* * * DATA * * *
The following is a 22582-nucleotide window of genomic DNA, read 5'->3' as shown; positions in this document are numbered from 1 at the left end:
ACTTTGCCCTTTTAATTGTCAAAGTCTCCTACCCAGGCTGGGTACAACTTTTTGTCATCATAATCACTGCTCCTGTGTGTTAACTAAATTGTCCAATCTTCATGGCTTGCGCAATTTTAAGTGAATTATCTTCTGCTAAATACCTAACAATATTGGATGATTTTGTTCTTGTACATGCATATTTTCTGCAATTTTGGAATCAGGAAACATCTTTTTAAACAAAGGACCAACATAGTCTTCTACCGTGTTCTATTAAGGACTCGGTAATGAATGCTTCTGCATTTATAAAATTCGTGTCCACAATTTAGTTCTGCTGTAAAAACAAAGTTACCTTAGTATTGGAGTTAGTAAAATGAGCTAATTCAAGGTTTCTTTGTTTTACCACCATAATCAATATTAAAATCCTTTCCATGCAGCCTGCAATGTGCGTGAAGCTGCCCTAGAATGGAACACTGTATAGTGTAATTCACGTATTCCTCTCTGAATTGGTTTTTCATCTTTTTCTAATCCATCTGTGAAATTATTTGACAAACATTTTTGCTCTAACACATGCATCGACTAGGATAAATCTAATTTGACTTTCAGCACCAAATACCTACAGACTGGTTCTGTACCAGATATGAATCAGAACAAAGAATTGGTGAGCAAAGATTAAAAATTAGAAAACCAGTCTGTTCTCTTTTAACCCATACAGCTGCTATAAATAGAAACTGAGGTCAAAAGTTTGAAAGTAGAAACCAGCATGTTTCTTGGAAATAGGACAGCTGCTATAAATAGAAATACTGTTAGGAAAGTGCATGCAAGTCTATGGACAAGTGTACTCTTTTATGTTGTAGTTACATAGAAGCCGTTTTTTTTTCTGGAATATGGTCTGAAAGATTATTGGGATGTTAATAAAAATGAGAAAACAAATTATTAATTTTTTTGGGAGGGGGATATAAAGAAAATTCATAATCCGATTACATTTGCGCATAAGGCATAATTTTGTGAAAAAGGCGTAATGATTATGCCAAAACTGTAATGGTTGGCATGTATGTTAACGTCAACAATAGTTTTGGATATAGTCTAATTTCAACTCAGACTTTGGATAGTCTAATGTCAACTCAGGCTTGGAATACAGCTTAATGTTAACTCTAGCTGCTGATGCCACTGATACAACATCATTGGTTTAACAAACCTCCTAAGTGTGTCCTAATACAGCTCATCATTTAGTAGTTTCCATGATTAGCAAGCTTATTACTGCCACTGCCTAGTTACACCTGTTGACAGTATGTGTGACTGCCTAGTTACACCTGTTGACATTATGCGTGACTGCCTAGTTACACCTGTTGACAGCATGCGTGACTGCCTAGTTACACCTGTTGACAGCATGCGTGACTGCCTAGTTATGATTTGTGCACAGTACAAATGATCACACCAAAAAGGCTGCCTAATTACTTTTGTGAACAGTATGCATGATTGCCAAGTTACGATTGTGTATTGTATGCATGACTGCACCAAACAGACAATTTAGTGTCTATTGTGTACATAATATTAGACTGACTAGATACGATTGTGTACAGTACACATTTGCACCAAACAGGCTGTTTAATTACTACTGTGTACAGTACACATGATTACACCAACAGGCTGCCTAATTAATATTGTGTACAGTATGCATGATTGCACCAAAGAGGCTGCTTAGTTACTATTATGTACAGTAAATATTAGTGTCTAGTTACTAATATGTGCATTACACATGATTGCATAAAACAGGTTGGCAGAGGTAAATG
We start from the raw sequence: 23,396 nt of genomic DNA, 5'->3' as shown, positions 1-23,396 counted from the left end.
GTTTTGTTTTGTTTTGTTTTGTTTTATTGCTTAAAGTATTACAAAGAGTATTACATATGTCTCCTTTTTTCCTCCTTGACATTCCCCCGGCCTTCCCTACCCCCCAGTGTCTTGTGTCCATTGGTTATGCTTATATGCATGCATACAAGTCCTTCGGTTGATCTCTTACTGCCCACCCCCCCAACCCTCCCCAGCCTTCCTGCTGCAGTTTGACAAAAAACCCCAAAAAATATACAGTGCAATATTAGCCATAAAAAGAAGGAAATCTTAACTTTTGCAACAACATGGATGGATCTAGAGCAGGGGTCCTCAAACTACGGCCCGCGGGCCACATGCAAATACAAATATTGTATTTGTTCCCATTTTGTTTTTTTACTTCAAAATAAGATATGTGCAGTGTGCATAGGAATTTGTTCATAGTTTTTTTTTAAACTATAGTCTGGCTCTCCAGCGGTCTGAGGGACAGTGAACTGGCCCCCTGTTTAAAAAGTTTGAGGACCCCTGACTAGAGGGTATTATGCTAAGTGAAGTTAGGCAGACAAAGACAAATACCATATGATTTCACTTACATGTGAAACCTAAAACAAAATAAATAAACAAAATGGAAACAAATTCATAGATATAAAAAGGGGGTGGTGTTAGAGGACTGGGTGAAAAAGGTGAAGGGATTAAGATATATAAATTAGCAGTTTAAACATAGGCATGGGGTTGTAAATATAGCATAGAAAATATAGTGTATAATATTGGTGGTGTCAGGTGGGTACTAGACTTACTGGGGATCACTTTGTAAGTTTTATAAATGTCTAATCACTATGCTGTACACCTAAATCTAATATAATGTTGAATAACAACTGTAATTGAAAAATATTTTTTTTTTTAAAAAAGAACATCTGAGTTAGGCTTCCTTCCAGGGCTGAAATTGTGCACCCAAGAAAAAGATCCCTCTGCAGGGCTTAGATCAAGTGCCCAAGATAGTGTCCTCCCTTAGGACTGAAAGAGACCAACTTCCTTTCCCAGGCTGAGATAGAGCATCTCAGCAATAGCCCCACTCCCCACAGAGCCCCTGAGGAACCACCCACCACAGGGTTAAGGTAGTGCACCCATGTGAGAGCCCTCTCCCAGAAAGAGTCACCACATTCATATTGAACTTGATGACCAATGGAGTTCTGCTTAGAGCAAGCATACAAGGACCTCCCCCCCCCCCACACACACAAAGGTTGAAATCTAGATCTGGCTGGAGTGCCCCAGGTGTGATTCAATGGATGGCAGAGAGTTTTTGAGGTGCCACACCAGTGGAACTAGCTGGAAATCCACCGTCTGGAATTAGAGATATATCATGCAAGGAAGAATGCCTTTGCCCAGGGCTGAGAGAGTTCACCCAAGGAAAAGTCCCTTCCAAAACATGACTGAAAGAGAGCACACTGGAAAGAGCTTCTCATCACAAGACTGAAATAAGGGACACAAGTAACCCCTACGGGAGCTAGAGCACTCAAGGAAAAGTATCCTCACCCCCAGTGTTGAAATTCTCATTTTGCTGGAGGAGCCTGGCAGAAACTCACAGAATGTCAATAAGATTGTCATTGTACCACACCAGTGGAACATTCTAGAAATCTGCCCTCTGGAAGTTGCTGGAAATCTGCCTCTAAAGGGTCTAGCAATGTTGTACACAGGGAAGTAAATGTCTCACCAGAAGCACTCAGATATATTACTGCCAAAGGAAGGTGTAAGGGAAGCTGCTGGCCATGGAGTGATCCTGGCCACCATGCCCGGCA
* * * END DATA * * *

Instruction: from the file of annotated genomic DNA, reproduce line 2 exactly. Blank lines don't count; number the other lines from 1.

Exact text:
ACTTTGCCCTTTTAATTGTCAAAGTCTCCTACCCAGGCTGGGTACAACTTTTTGTCATCATAATCACTGCTCCTGTGTGTTAACTAAATTGTCCAATCTTCATGGCTTGCGCAATTTTAAGTGAATTATCTTCTGCTAAATACCTAACAATATTGGATGATTTTGTTCTTGTACATGCATATTTTCTGCAATTTTGGAATCAGGAAACATCTTTTTAAACAAAGGACCAACATAGTCTTCTACCGTGTTCTATTAAGGACTCGGTAATGAATGCTTCTGCATTTATAAAATTCGTGTCCACAATTTAGTTCTGCTGTAAAAACAAAGTTACCTTAGTATTGGAGTTAGTAAAATGAGCTAATTCAAGGTTTCTTTGTTTTACCACCATAATCAATATTAAAATCCTTTCCATGCAGCCTGCAATGTGCGTGAAGCTGCCCTAGAATGGAACACTGTATAGTGTAATTCACGTATTCCTCTCTGAATTGGTTTTTCATCTTTTTCTAATCCATCTGTGAAATTATTTGACAAACATTTTTGCTCTAACACATGCATCGACTAGGATAAATCTAATTTGACTTTCAGCACCAAATACCTACAGACTGGTTCTGTACCAGATATGAATCAGAACAAAGAATTGGTGAGCAAAGATTAAAAATTAGAAAACCAGTCTGTTCTCTTTTAACCCATACAGCTGCTATAAATAGAAACTGAGGTCAAAAGTTTGAAAGTAGAAACCAGCATGTTTCTTGGAAATAGGACAGCTGCTATAAATAGAAATACTGTTAGGAAAGTGCATGCAAGTCTATGGACAAGTGTACTCTTTTATGTTGTAGTTACATAGAAGCCGTTTTTTTTTCTGGAATATGGTCTGAAAGATTATTGGGATGTTAATAAAAATGAGAAAACAAATTATTAATTTTTTTGGGAGGGGGATATAAAGAAAATTCATAATCCGATTACATTTGCGCATAAGGCATAATTTTGTGAAAAAGGCGTAATGATTATGCCAAAACTGTAATGGTTGGCATGTATGTTAACGTCAACAATAGTTTTGGATATAGTCTAATTTCAACTCAGACTTTGGATAGTCTAATGTCAACTCAGGCTTGGAATACAGCTTAATGTTAACTCTAGCTGCTGATGCCACTGATACAACATCATTGGTTTAACAAACCTCCTAAGTGTGTCCTAATACAGCTCATCATTTAGTAGTTTCCATGATTAGCAAGCTTATTACTGCCACTGCCTAGTTACACCTGTTGACAGTATGTGTGACTGCCTAGTTACACCTGTTGACATTATGCGTGACTGCCTAGTTACACCTGTTGACAGCATGCGTGACTGCCTAGTTACACCTGTTGACAGCATGCGTGACTGCCTAGTTATGATTTGTGCACAGTACAAATGATCACACCAAAAAGGCTGCCTAATTACTTTTGTGAACAGTATGCATGATTGCCAAGTTACGATTGTGTATTGTATGCATGACTGCACCAAACAGACAATTTAGTGTCTATTGTGTACATAATATTAGACTGACTAGATACGATTGTGTACAGTACACATTTGCACCAAACAGGCTGTTTAATTACTACTGTGTACAGTACACATGATTACACCAACAGGCTGCCTAATTAATATTGTGTACAGTATGCATGATTGCACCAAAGAGGCTGCTTAGTTACTATTATGTACAGTAAATATTAGTGTCTAGTTACTAATATGTGCATTACACATGATTGCATAAAACAGGTTGGCAGAGGTAAATG